The title itself represents the enormous arc of time covering the long and awful years in African history that were traversed and endured. This wide span of African history reduced to just two hundred pages has given rise to doubts as to its authenticity as a novel even though it interpretes history creatively. His secondary schooling was at the prestigious Achimota College. Next at Harvard University he received a degree in sociology.

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In , he returned to Ghana, where he was a scriptwriter for Ghana Television and later taught English at the Navrongo Secondary School. Between and , he was editor of Jeune Afrique magazine in Paris. He has lived in Dakar , Senegal , since the s.

In Fragments , the protagonist, Baako, is a "been-to" — a man who has been to the United States and received his education there. Back in Ghana he is regarded with superstitious awe as a link to the Western lifestyle. Under the strain of the unfulfilled expectations Baako finally breaks. As in his first novel, Armah contrasts the two worlds of materialism and moral values, corruption and dreams, two worlds of integrity and social pressure.

Why Are We So Blest? Disillusioned Modin is torn between independence and Western values. Solo, the rejected writer, keeps a diary, which is the substance of the novel. Arab and European oppressors are portrayed as "predators," "destroyers," and "zombies". The novel is written in allegorical tone, and shifts from autobiographical and realistic details to philosophical pondering, prophesying a new age. The Healers mixed fact and fiction about the fall of the Ashanti Empire. The healers in question are traditional medicine practitioners who see fragmentation as the lethal disease of Africa.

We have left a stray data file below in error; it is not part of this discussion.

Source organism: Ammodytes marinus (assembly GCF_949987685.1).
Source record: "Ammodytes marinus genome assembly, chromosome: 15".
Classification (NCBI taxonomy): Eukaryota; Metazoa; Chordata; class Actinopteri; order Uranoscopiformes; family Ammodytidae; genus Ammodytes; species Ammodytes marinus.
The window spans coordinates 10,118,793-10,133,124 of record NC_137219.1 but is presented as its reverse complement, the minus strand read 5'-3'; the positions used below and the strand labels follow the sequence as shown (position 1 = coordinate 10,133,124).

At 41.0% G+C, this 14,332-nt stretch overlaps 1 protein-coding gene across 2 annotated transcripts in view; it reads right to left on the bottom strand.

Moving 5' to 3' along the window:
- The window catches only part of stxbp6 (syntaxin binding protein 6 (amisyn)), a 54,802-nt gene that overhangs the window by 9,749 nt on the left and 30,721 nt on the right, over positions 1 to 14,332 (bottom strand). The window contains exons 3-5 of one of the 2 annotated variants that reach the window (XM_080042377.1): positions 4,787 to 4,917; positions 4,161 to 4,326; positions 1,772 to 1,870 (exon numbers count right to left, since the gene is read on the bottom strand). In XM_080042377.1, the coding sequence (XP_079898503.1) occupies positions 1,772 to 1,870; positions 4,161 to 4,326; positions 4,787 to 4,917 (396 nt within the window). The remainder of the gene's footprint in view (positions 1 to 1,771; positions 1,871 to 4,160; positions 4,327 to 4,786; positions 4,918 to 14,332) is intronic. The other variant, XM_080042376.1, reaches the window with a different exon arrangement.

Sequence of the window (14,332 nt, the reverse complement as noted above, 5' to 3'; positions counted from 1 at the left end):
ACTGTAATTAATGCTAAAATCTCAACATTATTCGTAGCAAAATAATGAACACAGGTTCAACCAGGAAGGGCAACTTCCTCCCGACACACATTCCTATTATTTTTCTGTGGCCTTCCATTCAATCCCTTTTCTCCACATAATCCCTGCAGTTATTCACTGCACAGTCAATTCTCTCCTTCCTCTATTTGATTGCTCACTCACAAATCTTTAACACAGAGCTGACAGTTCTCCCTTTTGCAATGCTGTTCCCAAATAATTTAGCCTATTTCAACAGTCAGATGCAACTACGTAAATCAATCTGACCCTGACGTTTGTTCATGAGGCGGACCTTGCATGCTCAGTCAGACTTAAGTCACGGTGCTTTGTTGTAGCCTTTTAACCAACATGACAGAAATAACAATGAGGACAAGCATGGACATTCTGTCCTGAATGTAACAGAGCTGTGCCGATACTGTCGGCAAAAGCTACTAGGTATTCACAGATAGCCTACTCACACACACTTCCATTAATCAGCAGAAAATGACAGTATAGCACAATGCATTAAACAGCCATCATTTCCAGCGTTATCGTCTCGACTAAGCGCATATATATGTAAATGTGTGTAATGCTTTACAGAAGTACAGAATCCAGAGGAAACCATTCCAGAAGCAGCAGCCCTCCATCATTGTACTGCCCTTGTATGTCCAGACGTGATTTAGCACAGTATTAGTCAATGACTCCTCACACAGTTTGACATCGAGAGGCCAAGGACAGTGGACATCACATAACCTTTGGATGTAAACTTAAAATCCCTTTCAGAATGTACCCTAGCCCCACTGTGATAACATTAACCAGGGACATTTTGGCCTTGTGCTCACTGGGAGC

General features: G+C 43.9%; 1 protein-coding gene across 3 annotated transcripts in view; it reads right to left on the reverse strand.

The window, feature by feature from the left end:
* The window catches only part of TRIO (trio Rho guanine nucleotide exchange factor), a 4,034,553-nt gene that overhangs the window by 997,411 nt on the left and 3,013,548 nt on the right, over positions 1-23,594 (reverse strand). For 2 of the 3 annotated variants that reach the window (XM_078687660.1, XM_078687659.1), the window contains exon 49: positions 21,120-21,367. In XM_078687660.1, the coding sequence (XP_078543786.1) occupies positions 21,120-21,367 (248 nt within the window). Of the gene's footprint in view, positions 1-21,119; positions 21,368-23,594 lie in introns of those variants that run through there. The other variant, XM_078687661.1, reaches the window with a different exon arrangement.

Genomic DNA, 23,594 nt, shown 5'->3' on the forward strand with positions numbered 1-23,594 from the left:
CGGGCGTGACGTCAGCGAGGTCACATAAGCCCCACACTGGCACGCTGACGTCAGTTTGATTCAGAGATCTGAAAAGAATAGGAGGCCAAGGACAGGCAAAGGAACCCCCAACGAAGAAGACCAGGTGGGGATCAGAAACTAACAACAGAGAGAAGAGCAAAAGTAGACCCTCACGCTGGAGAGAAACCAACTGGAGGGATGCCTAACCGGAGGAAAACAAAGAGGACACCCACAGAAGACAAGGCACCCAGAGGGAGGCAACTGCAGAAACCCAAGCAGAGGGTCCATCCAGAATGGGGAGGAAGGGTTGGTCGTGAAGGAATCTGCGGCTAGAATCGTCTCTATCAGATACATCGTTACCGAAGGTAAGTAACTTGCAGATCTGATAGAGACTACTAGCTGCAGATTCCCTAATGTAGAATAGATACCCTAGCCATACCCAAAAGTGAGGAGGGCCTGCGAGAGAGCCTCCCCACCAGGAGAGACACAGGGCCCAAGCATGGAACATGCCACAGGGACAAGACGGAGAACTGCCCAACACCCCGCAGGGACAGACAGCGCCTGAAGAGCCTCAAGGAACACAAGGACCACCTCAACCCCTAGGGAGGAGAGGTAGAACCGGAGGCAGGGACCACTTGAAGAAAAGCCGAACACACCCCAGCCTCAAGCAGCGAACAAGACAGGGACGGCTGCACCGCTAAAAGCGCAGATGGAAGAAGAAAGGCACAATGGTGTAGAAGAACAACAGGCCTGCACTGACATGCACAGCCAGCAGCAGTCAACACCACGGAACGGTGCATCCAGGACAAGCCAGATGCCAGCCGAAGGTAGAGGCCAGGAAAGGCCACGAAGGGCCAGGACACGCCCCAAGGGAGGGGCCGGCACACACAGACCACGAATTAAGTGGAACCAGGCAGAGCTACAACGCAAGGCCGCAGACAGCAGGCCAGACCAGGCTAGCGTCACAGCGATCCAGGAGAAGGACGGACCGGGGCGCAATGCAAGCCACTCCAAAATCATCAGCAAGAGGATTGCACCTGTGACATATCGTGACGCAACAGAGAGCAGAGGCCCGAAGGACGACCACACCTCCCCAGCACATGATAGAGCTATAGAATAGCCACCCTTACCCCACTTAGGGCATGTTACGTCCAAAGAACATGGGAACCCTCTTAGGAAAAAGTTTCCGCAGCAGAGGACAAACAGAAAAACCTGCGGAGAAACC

Armah remained silent as a novelist for a long period until , when he published Osiris Rising , depicting a radical educational reform group that reinstates ancient Egypt at the centre of its curriculum. Belonging to the generation of African writers after Chinua Achebe and Wole Soyinka , Armah has been said to "epitomize an era of intense despair.

His main concern is for the creation of a pan-African agency that will embrace all the diverse cultures and languages of the continent. Armah has called for the adoption of Kiswahili as the continental language. Selected bibliography[ edit ] Novels.



Gardarg Anything by Armah is magical and spirit redefining. Portraying the warrior spirit of collective responsibility and survival,for Afrikan nations history interupted by invaders. Good style and well-written. Two Thousand Seasons is a story of triumphs of the spirit and the will, despite unspeakable horrors, oppression, and betrayals.


Ayi Kwei Armah

I read this book not long after returning from living in West Africa. Two Thousand Seasons You can leave a responseor trackback from your own site. Much of this is dramatically related, though some of the chronicle is overly simple and overly stark. So clearly, it is a fact that the ancient woman is endowed with sezsons amount of wisdom.

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